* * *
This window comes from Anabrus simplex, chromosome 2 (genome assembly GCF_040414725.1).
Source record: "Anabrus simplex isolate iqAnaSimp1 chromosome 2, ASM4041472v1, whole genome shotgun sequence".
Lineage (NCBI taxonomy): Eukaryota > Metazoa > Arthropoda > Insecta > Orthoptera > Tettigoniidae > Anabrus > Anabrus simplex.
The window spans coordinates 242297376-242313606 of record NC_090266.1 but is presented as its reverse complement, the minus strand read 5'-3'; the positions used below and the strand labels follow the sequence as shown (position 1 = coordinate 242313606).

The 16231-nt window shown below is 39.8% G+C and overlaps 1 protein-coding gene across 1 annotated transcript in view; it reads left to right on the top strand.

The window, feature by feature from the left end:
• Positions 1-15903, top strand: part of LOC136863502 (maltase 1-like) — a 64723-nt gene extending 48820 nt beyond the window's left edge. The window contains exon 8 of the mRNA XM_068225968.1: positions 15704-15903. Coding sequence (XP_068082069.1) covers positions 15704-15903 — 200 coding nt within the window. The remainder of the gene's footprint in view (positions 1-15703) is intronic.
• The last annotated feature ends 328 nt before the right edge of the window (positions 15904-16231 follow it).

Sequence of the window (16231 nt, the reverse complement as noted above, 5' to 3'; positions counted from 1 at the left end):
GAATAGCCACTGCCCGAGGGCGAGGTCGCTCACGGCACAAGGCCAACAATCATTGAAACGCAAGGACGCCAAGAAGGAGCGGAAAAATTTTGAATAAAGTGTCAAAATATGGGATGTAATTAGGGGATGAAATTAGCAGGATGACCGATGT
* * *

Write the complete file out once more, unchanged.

This window comes from Anabrus simplex, chromosome 2 (genome assembly GCF_040414725.1).
Source record: "Anabrus simplex isolate iqAnaSimp1 chromosome 2, ASM4041472v1, whole genome shotgun sequence".
Lineage (NCBI taxonomy): Eukaryota > Metazoa > Arthropoda > Insecta > Orthoptera > Tettigoniidae > Anabrus > Anabrus simplex.
The window spans coordinates 242297376-242313606 of record NC_090266.1 but is presented as its reverse complement, the minus strand read 5'-3'; the positions used below and the strand labels follow the sequence as shown (position 1 = coordinate 242313606).

The 16231-nt window shown below is 39.8% G+C and overlaps 1 protein-coding gene across 1 annotated transcript in view; it reads left to right on the top strand.

The window, feature by feature from the left end:
• Positions 1-15903, top strand: part of LOC136863502 (maltase 1-like) — a 64723-nt gene extending 48820 nt beyond the window's left edge. The window contains exon 8 of the mRNA XM_068225968.1: positions 15704-15903. Coding sequence (XP_068082069.1) covers positions 15704-15903 — 200 coding nt within the window. The remainder of the gene's footprint in view (positions 1-15703) is intronic.
• The last annotated feature ends 328 nt before the right edge of the window (positions 15904-16231 follow it).

Sequence of the window (16231 nt, the reverse complement as noted above, 5' to 3'; positions counted from 1 at the left end):
GAATAGCCACTGCCCGAGGGCGAGGTCGCTCACGGCACAAGGCCAACAATCATTGAAACGCAAGGACGCCAAGAAGGAGCGGAAAAATTTTGAATAAAGTGTCAAAATATGGGATGTAATTAGGGGATGAAATTAGCAGGATGACCGATGT